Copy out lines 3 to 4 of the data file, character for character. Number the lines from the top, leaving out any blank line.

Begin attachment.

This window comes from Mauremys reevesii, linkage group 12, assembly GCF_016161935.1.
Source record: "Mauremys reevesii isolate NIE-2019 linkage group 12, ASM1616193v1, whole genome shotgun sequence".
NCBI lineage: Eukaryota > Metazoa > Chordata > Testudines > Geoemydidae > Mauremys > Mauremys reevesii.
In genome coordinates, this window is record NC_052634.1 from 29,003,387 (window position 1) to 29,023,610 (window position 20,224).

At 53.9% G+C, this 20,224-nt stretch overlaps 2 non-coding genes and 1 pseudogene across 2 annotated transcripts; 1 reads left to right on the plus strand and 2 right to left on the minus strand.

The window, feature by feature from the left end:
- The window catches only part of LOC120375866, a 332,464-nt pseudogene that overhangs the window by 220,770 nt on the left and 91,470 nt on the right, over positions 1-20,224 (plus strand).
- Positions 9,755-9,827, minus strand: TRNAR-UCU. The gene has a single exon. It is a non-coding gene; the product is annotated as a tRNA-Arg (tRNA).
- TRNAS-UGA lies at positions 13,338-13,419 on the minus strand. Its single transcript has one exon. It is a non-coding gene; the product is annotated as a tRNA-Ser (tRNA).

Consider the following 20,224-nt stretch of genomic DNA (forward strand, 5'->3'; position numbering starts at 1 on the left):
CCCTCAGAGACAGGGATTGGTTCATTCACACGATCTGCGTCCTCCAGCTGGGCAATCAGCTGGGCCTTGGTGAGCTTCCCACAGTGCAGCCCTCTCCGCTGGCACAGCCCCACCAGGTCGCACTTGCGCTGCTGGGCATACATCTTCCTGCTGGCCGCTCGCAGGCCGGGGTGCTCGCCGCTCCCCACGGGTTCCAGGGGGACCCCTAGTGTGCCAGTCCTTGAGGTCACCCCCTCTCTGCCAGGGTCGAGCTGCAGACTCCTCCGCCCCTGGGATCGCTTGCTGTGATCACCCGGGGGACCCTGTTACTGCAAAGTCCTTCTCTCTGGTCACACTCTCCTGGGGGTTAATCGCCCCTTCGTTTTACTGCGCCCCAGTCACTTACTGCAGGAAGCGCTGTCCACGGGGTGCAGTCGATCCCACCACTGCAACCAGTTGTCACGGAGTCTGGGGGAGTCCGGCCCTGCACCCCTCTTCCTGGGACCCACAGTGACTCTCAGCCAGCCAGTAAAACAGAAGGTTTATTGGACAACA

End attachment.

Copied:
NCBI lineage: Eukaryota > Metazoa > Chordata > Testudines > Geoemydidae > Mauremys > Mauremys reevesii.
In genome coordinates, this window is record NC_052634.1 from 29,003,387 (window position 1) to 29,023,610 (window position 20,224).